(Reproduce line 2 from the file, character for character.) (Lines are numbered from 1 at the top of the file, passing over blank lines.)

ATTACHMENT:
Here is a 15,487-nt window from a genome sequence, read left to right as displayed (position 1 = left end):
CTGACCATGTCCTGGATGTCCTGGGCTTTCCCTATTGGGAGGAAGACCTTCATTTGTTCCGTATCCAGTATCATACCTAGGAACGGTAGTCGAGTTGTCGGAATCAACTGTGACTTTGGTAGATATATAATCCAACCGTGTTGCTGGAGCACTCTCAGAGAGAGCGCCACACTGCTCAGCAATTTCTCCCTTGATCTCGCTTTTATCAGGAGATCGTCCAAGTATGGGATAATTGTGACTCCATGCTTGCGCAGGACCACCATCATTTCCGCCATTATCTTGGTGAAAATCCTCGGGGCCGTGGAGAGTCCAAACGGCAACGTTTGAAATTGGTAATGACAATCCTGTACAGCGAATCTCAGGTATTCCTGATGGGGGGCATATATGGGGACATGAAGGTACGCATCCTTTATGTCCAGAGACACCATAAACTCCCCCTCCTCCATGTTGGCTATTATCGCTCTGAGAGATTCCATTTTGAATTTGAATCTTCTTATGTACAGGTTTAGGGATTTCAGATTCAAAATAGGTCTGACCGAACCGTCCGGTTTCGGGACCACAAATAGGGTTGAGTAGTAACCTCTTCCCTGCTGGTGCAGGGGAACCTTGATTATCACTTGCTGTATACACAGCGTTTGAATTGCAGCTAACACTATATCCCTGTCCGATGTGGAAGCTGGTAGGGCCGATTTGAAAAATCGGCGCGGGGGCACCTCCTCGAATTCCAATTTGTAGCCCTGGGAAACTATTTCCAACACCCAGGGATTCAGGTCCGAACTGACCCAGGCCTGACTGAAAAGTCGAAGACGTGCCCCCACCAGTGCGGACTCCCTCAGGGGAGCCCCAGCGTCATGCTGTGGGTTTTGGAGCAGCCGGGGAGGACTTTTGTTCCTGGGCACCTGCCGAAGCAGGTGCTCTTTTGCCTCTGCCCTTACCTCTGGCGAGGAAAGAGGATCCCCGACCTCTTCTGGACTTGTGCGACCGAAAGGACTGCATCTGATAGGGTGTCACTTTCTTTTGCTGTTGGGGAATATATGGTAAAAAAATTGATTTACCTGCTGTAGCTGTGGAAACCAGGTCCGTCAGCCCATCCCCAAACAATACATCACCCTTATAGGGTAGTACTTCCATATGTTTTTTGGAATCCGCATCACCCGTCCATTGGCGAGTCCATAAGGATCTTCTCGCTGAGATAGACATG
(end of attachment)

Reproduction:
CTGACCATGTCCTGGATGTCCTGGGCTTTCCCTATTGGGAGGAAGACCTTCATTTGTTCCGTATCCAGTATCATACCTAGGAACGGTAGTCGAGTTGTCGGAATCAACTGTGACTTTGGTAGATATATAATCCAACCGTGTTGCTGGAGCACTCTCAGAGAGAGCGCCACACTGCTCAGCAATTTCTCCCTTGATCTCGCTTTTATCAGGAGATCGTCCAAGTATGGGATAATTGTGACTCCATGCTTGCGCAGGACCACCATCATTTCCGCCATTATCTTGGTGAAAATCCTCGGGGCCGTGGAGAGTCCAAACGGCAACGTTTGAAATTGGTAATGACAATCCTGTACAGCGAATCTCAGGTATTCCTGATGGGGGGCATATATGGGGACATGAAGGTACGCATCCTTTATGTCCAGAGACACCATAAACTCCCCCTCCTCCATGTTGGCTATTATCGCTCTGAGAGATTCCATTTTGAATTTGAATCTTCTTATGTACAGGTTTAGGGATTTCAGATTCAAAATAGGTCTGACCGAACCGTCCGGTTTCGGGACCACAAATAGGGTTGAGTAGTAACCTCTTCCCTGCTGGTGCAGGGGAACCTTGATTATCACTTGCTGTATACACAGCGTTTGAATTGCAGCTAACACTATATCCCTGTCCGATGTGGAAGCTGGTAGGGCCGATTTGAAAAATCGGCGCGGGGGCACCTCCTCGAATTCCAATTTGTAGCCCTGGGAAACTATTTCCAACACCCAGGGATTCAGGTCCGAACTGACCCAGGCCTGACTGAAAAGTCGAAGACGTGCCCCCACCAGTGCGGACTCCCTCAGGGGAGCCCCAGCGTCATGCTGTGGGTTTTGGAGCAGCCGGGGAGGACTTTTGTTCCTGGGCACCTGCCGAAGCAGGTGCTCTTTTGCCTCTGCCCTTACCTCTGGCGAGGAAAGAGGATCCCCGACCTCTTCTGGACTTGTGCGACCGAAAGGACTGCATCTGATAGGGTGTCACTTTCTTTTGCTGTTGGGGAATATATGGTAAAAAAATTGATTTACCTGCTGTAGCTGTGGAAACCAGGTCCGTCAGCCCATCCCCAAACAATACATCACCCTTATAGGGTAGTACTTCCATATGTTTTTTGGAATCCGCATCACCCGTCCATTGGCGAGTCCATAAGGATCTTCTCGCTGAGATAGACATG